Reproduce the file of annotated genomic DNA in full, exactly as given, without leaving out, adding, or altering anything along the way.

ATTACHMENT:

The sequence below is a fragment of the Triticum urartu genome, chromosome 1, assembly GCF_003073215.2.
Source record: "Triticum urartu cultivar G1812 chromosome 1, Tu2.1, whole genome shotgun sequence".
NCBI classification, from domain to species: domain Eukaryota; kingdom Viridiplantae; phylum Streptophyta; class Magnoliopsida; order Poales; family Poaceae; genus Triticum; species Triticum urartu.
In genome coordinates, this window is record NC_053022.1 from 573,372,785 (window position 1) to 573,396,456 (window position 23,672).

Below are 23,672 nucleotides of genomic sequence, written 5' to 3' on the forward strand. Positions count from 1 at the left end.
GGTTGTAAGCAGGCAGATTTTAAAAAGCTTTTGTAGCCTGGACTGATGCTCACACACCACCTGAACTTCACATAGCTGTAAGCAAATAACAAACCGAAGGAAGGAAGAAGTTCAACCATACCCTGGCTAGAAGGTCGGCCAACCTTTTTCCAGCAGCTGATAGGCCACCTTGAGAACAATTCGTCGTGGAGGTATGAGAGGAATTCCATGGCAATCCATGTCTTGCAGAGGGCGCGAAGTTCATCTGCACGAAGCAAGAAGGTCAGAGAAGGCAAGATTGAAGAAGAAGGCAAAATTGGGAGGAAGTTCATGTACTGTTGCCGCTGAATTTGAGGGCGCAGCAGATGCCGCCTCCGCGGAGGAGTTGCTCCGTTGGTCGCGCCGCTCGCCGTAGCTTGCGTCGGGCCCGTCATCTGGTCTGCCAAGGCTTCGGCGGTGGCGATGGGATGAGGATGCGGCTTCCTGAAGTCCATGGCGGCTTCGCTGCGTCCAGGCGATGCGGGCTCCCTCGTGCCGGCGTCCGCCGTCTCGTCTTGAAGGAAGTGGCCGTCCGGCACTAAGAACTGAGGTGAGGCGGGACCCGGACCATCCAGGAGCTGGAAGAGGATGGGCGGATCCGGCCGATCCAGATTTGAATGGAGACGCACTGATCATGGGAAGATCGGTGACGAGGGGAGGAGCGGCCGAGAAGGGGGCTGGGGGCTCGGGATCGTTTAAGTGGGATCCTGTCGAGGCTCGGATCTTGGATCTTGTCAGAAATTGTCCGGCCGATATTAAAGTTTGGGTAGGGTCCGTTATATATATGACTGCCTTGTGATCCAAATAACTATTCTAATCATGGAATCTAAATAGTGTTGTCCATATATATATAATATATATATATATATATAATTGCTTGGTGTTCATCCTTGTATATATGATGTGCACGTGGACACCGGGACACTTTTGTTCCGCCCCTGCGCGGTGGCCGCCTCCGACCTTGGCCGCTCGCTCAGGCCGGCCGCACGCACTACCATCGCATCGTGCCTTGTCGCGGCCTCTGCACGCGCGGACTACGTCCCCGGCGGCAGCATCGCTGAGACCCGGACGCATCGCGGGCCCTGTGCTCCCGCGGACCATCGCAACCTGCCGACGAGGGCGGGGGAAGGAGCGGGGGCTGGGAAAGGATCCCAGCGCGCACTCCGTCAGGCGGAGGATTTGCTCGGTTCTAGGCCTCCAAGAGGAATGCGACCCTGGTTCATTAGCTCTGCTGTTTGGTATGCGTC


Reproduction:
The sequence below is a fragment of the Triticum urartu genome, chromosome 1, assembly GCF_003073215.2.
Source record: "Triticum urartu cultivar G1812 chromosome 1, Tu2.1, whole genome shotgun sequence".
NCBI classification, from domain to species: domain Eukaryota; kingdom Viridiplantae; phylum Streptophyta; class Magnoliopsida; order Poales; family Poaceae; genus Triticum; species Triticum urartu.
In genome coordinates, this window is record NC_053022.1 from 573,372,785 (window position 1) to 573,396,456 (window position 23,672).

Below are 23,672 nucleotides of genomic sequence, written 5' to 3' on the forward strand. Positions count from 1 at the left end.
GGTTGTAAGCAGGCAGATTTTAAAAAGCTTTTGTAGCCTGGACTGATGCTCACACACCACCTGAACTTCACATAGCTGTAAGCAAATAACAAACCGAAGGAAGGAAGAAGTTCAACCATACCCTGGCTAGAAGGTCGGCCAACCTTTTTCCAGCAGCTGATAGGCCACCTTGAGAACAATTCGTCGTGGAGGTATGAGAGGAATTCCATGGCAATCCATGTCTTGCAGAGGGCGCGAAGTTCATCTGCACGAAGCAAGAAGGTCAGAGAAGGCAAGATTGAAGAAGAAGGCAAAATTGGGAGGAAGTTCATGTACTGTTGCCGCTGAATTTGAGGGCGCAGCAGATGCCGCCTCCGCGGAGGAGTTGCTCCGTTGGTCGCGCCGCTCGCCGTAGCTTGCGTCGGGCCCGTCATCTGGTCTGCCAAGGCTTCGGCGGTGGCGATGGGATGAGGATGCGGCTTCCTGAAGTCCATGGCGGCTTCGCTGCGTCCAGGCGATGCGGGCTCCCTCGTGCCGGCGTCCGCCGTCTCGTCTTGAAGGAAGTGGCCGTCCGGCACTAAGAACTGAGGTGAGGCGGGACCCGGACCATCCAGGAGCTGGAAGAGGATGGGCGGATCCGGCCGATCCAGATTTGAATGGAGACGCACTGATCATGGGAAGATCGGTGACGAGGGGAGGAGCGGCCGAGAAGGGGGCTGGGGGCTCGGGATCGTTTAAGTGGGATCCTGTCGAGGCTCGGATCTTGGATCTTGTCAGAAATTGTCCGGCCGATATTAAAGTTTGGGTAGGGTCCGTTATATATATGACTGCCTTGTGATCCAAATAACTATTCTAATCATGGAATCTAAATAGTGTTGTCCATATATATATAATATATATATATATATATAATTGCTTGGTGTTCATCCTTGTATATATGATGTGCACGTGGACACCGGGACACTTTTGTTCCGCCCCTGCGCGGTGGCCGCCTCCGACCTTGGCCGCTCGCTCAGGCCGGCCGCACGCACTACCATCGCATCGTGCCTTGTCGCGGCCTCTGCACGCGCGGACTACGTCCCCGGCGGCAGCATCGCTGAGACCCGGACGCATCGCGGGCCCTGTGCTCCCGCGGACCATCGCAACCTGCCGACGAGGGCGGGGGAAGGAGCGGGGGCTGGGAAAGGATCCCAGCGCGCACTCCGTCAGGCGGAGGATTTGCTCGGTTCTAGGCCTCCAAGAGGAATGCGACCCTGGTTCATTAGCTCTGCTGTTTGGTATGCGTC